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Stardust/Knowledge Base/Integration/Camel/DB Monitor using JPA and Camel


This article explains the usage of Camel JPA and JMS components to integrate external systems with Stardust. It is assumed that the reader has basic knowledge of Camel concepts like routes, exchange and components. If you are new to this technology, please read the following introductory article: Getting Started with Apache Camel. It is further assumed that a Stardust runtime environment has already been setup and is ready for use. The reader may refer to the online documentation for setting up and getting started with Stardust available here. Since this discussion involves the use of JMS components it is essential the Stardust be configured with an external JMS provider like ActiveMQ. This configuration is detailed in the following article. In the following sections we will see how to setup and configure various pieces required to monitor the database, process the record, and send it as part of a JMS message to Stardust to start the process.

Plugin Project in Eclipse

The first step involves creating an Stardust plugin project in Eclipse (Java Project type) to hold the classes for the database entities, Camel route and other artifacts including the JPA persistence and Hibernate configuration files, Spring context file etc. The build path for this project would also include the third-party JARs to support the above functionality. A sample project structure is shown below along with its dependencies.

Stardust DB Monitor CamelJPA1.png

This project and its associated dependencies are required to be added to the “Deployment Assembly” section of the Stardust dynamic web application as shown below. This ensures that they are added to the WEB-INF/lib directory of the resultant web application (WAR).

Stardust DB Monitor CamelJPA2.png

Stardust Model

We will use a simple Stardust process as shown below. This process is started with a JMS trigger and displays the details of the entity received in the JMS message (row data from the configured table). This model may be downloaded from here.

Stardust Camel JPA CamelJPA7.png

Entity To Be Monitored

In this example we choose to monitor a table called “jpatest”. The table consists of two columns, the primary key “id” field and a text field called “text”. The associated entity class consists of two properties and getters/setters for these fields as shown below.

Stardust DB Monitor CamelJPA3.png
The JPA persistence.xml for this project looks like the following:

Stardust DB Monitor CamelJPA4.png

Here, the JPA entity, com.app.entities.Test, stored in the MYSQL table “jptatest” will be monitored using the Camel JPA component for new records. The persistence unit is named “monitoringPU”.

Camel Context Defined

So far we have created the Test entity and its persistence configuration. Now we need to define the entity manager factory for the above persistence unit.
The following Spring context file defines the data source and Entity Manager factory for our persistence unit. Also you will notice that the Camel context with id “camelCtx” is defined with a context scan option. This means that the Camel context will scan the available packages to build routes having a @Component annotation.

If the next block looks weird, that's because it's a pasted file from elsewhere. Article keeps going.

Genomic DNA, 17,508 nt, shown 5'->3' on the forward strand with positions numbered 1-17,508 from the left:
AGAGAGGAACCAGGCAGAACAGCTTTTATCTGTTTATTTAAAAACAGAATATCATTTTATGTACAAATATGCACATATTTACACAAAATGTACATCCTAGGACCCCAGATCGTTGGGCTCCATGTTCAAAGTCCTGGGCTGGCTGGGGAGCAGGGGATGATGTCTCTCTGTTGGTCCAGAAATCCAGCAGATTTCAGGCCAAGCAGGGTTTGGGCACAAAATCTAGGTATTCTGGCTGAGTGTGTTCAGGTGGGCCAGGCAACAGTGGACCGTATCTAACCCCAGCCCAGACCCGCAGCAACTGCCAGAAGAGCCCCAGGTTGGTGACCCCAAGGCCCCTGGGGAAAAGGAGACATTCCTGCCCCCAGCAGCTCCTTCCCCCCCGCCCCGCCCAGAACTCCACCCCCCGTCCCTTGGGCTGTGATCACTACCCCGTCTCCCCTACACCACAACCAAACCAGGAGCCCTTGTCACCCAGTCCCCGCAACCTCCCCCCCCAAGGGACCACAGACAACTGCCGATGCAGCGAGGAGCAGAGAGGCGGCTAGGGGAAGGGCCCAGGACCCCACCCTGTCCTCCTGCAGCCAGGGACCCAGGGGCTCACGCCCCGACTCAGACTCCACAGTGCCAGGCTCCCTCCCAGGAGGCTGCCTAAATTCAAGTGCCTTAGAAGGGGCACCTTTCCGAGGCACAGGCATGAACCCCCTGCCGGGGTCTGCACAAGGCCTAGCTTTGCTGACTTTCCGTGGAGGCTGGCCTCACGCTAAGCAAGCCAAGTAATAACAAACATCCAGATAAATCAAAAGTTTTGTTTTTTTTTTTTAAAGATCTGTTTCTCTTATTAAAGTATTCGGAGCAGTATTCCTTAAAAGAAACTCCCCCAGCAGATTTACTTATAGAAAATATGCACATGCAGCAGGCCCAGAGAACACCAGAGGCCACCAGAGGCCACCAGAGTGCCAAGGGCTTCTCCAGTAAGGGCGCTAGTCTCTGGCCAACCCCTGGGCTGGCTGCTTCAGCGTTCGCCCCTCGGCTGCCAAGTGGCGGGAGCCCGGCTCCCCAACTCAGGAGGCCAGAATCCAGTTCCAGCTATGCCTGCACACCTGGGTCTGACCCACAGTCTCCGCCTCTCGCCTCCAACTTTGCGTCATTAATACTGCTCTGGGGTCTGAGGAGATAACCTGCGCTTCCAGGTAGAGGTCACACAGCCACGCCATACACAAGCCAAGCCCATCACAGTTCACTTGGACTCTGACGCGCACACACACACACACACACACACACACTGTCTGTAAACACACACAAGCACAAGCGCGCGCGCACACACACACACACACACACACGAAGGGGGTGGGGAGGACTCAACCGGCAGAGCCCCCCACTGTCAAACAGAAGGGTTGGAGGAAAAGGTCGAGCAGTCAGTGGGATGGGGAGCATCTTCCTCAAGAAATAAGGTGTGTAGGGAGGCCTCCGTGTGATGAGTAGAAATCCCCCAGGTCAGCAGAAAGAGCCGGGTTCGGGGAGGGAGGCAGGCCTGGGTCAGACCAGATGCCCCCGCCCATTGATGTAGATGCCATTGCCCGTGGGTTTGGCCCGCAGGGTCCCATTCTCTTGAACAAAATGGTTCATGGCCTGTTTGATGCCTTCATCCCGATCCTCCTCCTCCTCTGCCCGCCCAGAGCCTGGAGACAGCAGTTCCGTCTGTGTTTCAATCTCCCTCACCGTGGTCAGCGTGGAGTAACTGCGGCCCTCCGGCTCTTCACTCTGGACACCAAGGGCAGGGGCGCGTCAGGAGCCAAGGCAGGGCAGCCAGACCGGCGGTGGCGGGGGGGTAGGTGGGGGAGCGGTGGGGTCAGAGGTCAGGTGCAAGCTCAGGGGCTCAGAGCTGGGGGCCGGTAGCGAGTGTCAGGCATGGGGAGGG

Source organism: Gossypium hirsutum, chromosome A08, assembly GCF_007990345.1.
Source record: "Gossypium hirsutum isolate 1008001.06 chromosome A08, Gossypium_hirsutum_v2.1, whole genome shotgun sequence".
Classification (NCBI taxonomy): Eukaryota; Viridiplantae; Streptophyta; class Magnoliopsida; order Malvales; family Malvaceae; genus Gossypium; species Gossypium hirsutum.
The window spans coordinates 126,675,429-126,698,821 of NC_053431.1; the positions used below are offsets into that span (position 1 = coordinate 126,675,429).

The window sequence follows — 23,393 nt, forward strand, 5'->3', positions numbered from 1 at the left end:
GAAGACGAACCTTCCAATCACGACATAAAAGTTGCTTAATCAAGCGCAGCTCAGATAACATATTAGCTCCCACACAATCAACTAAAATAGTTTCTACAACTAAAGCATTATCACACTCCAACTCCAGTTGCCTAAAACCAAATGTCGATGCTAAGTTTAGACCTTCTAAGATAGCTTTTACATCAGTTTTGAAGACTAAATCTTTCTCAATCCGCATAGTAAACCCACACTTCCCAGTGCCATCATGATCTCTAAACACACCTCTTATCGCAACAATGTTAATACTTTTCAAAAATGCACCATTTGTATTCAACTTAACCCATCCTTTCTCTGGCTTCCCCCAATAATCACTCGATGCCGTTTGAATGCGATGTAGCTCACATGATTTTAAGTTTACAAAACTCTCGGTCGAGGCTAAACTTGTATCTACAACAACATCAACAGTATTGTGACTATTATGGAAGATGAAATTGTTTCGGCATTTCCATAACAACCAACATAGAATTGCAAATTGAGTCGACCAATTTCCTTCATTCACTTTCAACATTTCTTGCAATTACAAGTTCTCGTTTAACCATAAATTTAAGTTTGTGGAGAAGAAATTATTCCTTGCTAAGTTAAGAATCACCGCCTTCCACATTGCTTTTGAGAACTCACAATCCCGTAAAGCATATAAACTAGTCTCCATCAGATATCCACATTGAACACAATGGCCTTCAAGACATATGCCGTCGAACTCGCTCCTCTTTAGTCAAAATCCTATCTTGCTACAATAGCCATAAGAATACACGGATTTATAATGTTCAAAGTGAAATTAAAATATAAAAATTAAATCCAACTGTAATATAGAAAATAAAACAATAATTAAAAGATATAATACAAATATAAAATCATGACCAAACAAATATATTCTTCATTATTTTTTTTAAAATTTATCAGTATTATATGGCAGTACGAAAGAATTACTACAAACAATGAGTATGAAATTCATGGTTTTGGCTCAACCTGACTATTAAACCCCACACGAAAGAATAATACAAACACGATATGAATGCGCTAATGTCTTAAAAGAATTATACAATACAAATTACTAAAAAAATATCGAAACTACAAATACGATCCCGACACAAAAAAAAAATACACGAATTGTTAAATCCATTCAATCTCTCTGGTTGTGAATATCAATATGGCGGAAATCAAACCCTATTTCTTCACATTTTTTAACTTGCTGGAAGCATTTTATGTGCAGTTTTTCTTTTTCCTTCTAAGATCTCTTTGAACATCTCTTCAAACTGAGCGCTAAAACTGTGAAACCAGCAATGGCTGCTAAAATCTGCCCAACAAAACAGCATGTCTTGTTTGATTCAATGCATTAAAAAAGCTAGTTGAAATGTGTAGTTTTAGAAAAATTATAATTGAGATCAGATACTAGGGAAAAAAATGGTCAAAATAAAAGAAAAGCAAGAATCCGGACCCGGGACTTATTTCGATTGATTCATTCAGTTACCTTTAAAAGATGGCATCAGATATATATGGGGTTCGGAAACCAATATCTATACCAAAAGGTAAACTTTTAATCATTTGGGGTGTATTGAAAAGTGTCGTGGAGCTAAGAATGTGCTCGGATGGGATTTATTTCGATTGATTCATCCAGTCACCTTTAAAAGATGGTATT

You will also notice the “jpa” and “jms” beans defined in the Spring context. These are Camel components configured with our desired Entity Manager factory and Connection factory. These components are automatically recognized and made available as part of the Camel context.

Stardust DB Monitor CamelJPA5.png

Route in Java DSL

Having defined the JPA entity, Camel components and Spring context, the final piece we need to add is the Camel route that scans the database table for new records and passes on the data via JMS to Stardust. That Camel part is called a "route". The Camel route creates the active endpoints (things that can produce or consume message/data) using components available in the Camel context. In our case, the following Java DSL code snippet creates a route which will monitor/poll the Test entity  every 30 seconds and if found, executes our custom TransactionMessageTranslator processor, sets the message header “processID”, and finally sends the translated message to the CarnotApplicationQueue.

Stardust DB Monitor CamelJPA6.png

Seeing It All Running

1. To run this example, create the plugin project as outlined above. All artifacts discussed above including the Java classes, Camel route, Spring configuration file and JPA persistence unit can be downloaded from here and added to the project.
2. Create a database table to persist the Test entity. The example discussed here has been tested on MYSQL. You will need to modify your persistence.xml and jpa-camel-context.xml files if you use a different database.
3. Change the resources \META-INF\spring\jpa-camel-context.xml file so that the data source and JMS connection factory use the correct values.
4. Deploy the dynamic web application project on a web server like Tomcat.
5. Ensure that the Stardust portal and Camel context are deployed successfully
6. Enter a new record in the table and after 30 seconds log into the Stardust portal as an “Administrator”. If everything has gone fine, you should see a new worklist entry available representing a manual activity in a new process instance that has been created due to the JMS trigger. Opening the activity will display the details of the new row created in the table.